- Our Work
- Access to Services
- Aging & Disabilities
- Children and Youth
- Coordinated Community Response
- Economic Justice
- Health Care
- Homicide Prevention & Reporting
- National Clearinghouse on Abuse in Later Life
- Outreach to Underserved Communities
- Public Policy
- Rural & Tribal
- Technology Safety
- Teen Dating Violence
- Wisconsin Batterers Treatment Providers Association
Assignment 13 The fight to end domestic violence
(WEAU)-- As the days go by and fall turns to winter year after year, there is one night that forever haunts Sarah Engle.
“He broke into my mother’s home. He hid his car. He cut the phone lines,” Engle said.
In September 2008, Sarah Engle’s ex-boyfriend, James Lahoud, shot and killed Sarah’s mom Charlotte and then waited for Sarah to come home.
"He raped me all night and thought he shot and killed me," Engle said.
The bullet shattered Sarah’s cheekbone paralyzing the left side of her face.
"I just found out this summer, it was a hair line away from hitting my upper spine," Engle said.
Sarah's story is heart-wrenching which is similar to so many Wisconsin women whose names have appeared in headlines. Those names include: Alisha Sidie, killed in 2008 in Jackson County; Theresa Still, killed in 2010 in Eau Claire County; Zina Houghten- killed in 2012 in Milwaukee County.
“I'm one of the lucky ones,” Engle said.
We hear name after name and story after story, but domestic violence homicide rates are still on the rise.
In the last year, 52 people died in Wisconsin in domestic violence related murders and suicides. Fifteen more people than in 2011.
“We know how dangerous this is for the victims, for police and other family members,” said Ray Maida, a former police investigator.
Maida trains police departments to investigate domestic violence crimes.
“This is really about homicide prevention,” Maida said.
He says one Wisconsin law that helps hold an abuser accountable is the ‘Mandatory Arrest Law.’ The law basically says if an officer has reason to believe that domestic violence occurred and will continue to occur; the officer must arrest the person who committed the act.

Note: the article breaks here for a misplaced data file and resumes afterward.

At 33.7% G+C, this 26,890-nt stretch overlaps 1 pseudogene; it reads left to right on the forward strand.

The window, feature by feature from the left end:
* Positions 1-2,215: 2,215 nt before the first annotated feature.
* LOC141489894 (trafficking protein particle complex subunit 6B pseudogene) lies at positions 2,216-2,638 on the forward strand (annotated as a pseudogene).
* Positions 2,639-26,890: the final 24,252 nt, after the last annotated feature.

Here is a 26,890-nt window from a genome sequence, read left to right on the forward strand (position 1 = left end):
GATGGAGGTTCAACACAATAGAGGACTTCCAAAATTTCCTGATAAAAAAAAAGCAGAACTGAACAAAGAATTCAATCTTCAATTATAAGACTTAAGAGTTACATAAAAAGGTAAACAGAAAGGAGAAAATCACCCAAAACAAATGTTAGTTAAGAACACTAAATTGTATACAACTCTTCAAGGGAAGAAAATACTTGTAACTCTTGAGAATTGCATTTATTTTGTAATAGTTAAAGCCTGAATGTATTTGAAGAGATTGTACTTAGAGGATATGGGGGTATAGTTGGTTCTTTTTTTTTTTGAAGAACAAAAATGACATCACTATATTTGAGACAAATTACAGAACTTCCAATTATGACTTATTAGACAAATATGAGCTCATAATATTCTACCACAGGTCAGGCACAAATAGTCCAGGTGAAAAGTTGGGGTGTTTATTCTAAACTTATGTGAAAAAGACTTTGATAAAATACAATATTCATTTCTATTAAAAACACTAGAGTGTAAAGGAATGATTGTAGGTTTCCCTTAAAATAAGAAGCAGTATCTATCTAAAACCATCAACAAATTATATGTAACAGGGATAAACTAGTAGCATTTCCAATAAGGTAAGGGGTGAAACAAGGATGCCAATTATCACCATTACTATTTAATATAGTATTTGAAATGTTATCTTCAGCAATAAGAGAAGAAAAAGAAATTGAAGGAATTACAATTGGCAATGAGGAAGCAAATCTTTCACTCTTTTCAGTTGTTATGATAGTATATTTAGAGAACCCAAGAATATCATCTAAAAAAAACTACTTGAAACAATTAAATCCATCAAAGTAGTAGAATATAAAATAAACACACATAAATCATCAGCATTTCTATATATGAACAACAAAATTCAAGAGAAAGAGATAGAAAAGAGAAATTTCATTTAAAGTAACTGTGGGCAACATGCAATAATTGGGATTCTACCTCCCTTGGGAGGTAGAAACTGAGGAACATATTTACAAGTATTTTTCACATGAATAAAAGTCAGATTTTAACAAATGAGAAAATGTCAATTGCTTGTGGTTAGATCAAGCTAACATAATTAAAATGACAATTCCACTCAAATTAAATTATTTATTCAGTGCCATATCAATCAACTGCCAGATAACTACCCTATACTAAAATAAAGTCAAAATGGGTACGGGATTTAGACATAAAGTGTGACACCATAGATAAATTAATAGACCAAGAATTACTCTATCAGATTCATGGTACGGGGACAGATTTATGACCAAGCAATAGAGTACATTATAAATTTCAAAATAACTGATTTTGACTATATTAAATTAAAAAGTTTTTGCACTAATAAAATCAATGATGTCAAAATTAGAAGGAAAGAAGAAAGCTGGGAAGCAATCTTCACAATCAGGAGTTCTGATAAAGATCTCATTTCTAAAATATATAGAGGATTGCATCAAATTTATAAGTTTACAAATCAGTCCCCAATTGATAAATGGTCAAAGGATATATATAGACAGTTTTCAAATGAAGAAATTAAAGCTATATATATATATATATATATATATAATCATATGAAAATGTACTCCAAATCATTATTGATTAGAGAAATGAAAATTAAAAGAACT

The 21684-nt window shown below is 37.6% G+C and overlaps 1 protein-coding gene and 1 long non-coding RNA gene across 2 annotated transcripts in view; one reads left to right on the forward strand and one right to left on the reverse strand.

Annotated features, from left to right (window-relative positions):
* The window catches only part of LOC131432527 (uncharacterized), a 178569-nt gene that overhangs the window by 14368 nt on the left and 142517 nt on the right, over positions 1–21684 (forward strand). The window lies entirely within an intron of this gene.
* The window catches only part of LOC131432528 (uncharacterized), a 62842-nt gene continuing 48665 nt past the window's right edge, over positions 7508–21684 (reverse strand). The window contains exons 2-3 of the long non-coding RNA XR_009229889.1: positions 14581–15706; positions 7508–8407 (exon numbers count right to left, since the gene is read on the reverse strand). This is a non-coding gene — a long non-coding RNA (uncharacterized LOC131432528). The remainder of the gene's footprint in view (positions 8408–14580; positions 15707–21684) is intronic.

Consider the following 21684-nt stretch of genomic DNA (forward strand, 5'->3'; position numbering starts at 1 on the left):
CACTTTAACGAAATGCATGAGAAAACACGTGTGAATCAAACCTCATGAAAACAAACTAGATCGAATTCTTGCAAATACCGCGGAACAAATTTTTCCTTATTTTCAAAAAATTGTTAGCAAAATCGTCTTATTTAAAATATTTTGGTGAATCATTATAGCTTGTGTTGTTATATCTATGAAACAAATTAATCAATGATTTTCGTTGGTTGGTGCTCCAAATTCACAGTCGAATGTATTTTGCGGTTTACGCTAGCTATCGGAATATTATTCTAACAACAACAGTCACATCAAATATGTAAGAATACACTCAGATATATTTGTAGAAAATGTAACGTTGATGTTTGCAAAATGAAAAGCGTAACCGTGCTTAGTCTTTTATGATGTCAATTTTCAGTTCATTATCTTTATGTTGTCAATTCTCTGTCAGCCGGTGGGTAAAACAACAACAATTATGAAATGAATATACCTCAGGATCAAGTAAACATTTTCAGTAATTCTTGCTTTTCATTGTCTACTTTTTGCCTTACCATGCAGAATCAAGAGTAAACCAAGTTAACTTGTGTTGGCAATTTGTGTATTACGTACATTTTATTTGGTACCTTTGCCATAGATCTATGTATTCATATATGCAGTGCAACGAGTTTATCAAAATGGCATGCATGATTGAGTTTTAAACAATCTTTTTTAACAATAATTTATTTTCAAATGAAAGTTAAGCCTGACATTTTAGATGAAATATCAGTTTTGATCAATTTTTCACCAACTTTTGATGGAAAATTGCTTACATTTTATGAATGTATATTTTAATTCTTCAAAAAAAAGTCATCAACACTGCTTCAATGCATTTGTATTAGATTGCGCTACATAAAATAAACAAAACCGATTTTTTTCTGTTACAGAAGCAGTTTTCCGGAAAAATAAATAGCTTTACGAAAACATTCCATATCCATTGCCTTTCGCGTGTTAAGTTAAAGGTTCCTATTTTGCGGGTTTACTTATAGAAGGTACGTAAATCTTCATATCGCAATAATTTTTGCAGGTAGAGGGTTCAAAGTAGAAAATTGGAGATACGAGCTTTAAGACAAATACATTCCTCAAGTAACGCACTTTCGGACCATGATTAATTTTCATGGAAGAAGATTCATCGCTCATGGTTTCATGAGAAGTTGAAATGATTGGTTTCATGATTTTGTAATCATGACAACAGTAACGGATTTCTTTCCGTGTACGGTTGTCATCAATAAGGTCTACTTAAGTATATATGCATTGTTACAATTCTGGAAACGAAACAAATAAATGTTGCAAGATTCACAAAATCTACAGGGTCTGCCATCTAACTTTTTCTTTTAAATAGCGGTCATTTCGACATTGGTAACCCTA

But an arrest is rarely ever an end to the story. Former Dane County Prosecutor Judith Munaker says the court system has to hold abuser accountable after arrest.
“A 9 month sentence for a battery or a 90 sentence for disorderly conduct are really rare. But what we are seeing more of is felonies, which happen all the time in domestic violence crimes, like strangulation or false imprisonment are getting charged,” said Munaker.
Tony Gibart with the Wisconsin Coalition Against Domestic Violence says people really need to understand domestic violence to fight it.
“By definition is a pattern of abuse that’s directed at the victim to control and terrorize the victim. So if you remove that pattern what judges and juries see is not the reality of domestic violence,” Gibart said.
A bill in the state legislature would create a law to allow prosecutors to show a jury an abusers pattern of abuse in court. The bill passed in the House and is waiting for a hearing in the Senate.
"What’s important is that the system demonstrate accountability and follow through," Gibart said.
But tools to prosecute and arrest abusers are just part of the bigger issue. The question is how do we stop domestic violence in the first place?
"The reality is that until men embrace that domestic violence is their issue and that they are the ones that are repeatedly causing-based on the fact that they are the batterers and they choose to make the change it's going to continue to happen," Victim Advocate Pat Stein said.
“It starts out small so you don't realize it’s bad. I think that’s how a lot of domestic violence relationships work,” said Engle.
Engle says speaking out against violence has helped her heal. Her abuser is serving life in prison with no chance of parole. But Engle says she hopes one day her words will no longer be needed and the cycle of abuse will come to an end.
Stein says it’s important to remember that some women are abusers and some men are victims as well.
She says if you know are or know someone being abused, there is help.